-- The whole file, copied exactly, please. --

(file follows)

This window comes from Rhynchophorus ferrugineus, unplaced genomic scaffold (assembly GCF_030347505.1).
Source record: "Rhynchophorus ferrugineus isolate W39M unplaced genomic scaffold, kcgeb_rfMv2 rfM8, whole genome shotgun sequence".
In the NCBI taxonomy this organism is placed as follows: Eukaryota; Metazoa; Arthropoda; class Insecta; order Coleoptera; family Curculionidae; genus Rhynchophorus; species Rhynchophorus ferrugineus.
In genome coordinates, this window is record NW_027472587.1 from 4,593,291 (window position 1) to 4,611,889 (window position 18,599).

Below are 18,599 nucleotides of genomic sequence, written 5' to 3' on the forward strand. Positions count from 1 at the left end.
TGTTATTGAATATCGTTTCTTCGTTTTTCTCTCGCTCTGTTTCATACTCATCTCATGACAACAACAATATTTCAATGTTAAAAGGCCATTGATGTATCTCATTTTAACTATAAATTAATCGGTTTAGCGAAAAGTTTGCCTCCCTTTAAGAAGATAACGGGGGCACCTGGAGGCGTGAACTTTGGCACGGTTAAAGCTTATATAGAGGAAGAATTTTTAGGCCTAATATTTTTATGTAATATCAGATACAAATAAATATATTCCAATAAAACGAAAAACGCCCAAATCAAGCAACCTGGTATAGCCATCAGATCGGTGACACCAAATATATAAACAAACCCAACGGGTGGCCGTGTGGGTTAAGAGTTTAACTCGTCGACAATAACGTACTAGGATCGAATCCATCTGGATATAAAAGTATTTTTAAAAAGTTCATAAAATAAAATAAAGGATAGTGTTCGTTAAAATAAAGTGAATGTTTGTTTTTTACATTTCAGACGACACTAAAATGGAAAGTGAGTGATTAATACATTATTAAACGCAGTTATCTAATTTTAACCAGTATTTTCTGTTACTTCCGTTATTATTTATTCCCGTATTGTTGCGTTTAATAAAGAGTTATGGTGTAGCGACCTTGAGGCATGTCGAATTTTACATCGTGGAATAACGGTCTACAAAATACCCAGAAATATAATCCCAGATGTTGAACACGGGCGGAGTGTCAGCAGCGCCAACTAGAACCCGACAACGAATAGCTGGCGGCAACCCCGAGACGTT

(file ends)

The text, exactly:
This window comes from Rhynchophorus ferrugineus, unplaced genomic scaffold (assembly GCF_030347505.1).
Source record: "Rhynchophorus ferrugineus isolate W39M unplaced genomic scaffold, kcgeb_rfMv2 rfM8, whole genome shotgun sequence".
In the NCBI taxonomy this organism is placed as follows: Eukaryota; Metazoa; Arthropoda; class Insecta; order Coleoptera; family Curculionidae; genus Rhynchophorus; species Rhynchophorus ferrugineus.
In genome coordinates, this window is record NW_027472587.1 from 4,593,291 (window position 1) to 4,611,889 (window position 18,599).

Below are 18,599 nucleotides of genomic sequence, written 5' to 3' on the forward strand. Positions count from 1 at the left end.
TGTTATTGAATATCGTTTCTTCGTTTTTCTCTCGCTCTGTTTCATACTCATCTCATGACAACAACAATATTTCAATGTTAAAAGGCCATTGATGTATCTCATTTTAACTATAAATTAATCGGTTTAGCGAAAAGTTTGCCTCCCTTTAAGAAGATAACGGGGGCACCTGGAGGCGTGAACTTTGGCACGGTTAAAGCTTATATAGAGGAAGAATTTTTAGGCCTAATATTTTTATGTAATATCAGATACAAATAAATATATTCCAATAAAACGAAAAACGCCCAAATCAAGCAACCTGGTATAGCCATCAGATCGGTGACACCAAATATATAAACAAACCCAACGGGTGGCCGTGTGGGTTAAGAGTTTAACTCGTCGACAATAACGTACTAGGATCGAATCCATCTGGATATAAAAGTATTTTTAAAAAGTTCATAAAATAAAATAAAGGATAGTGTTCGTTAAAATAAAGTGAATGTTTGTTTTTTACATTTCAGACGACACTAAAATGGAAAGTGAGTGATTAATACATTATTAAACGCAGTTATCTAATTTTAACCAGTATTTTCTGTTACTTCCGTTATTATTTATTCCCGTATTGTTGCGTTTAATAAAGAGTTATGGTGTAGCGACCTTGAGGCATGTCGAATTTTACATCGTGGAATAACGGTCTACAAAATACCCAGAAATATAATCCCAGATGTTGAACACGGGCGGAGTGTCAGCAGCGCCAACTAGAACCCGACAACGAATAGCTGGCGGCAACCCCGAGACGTT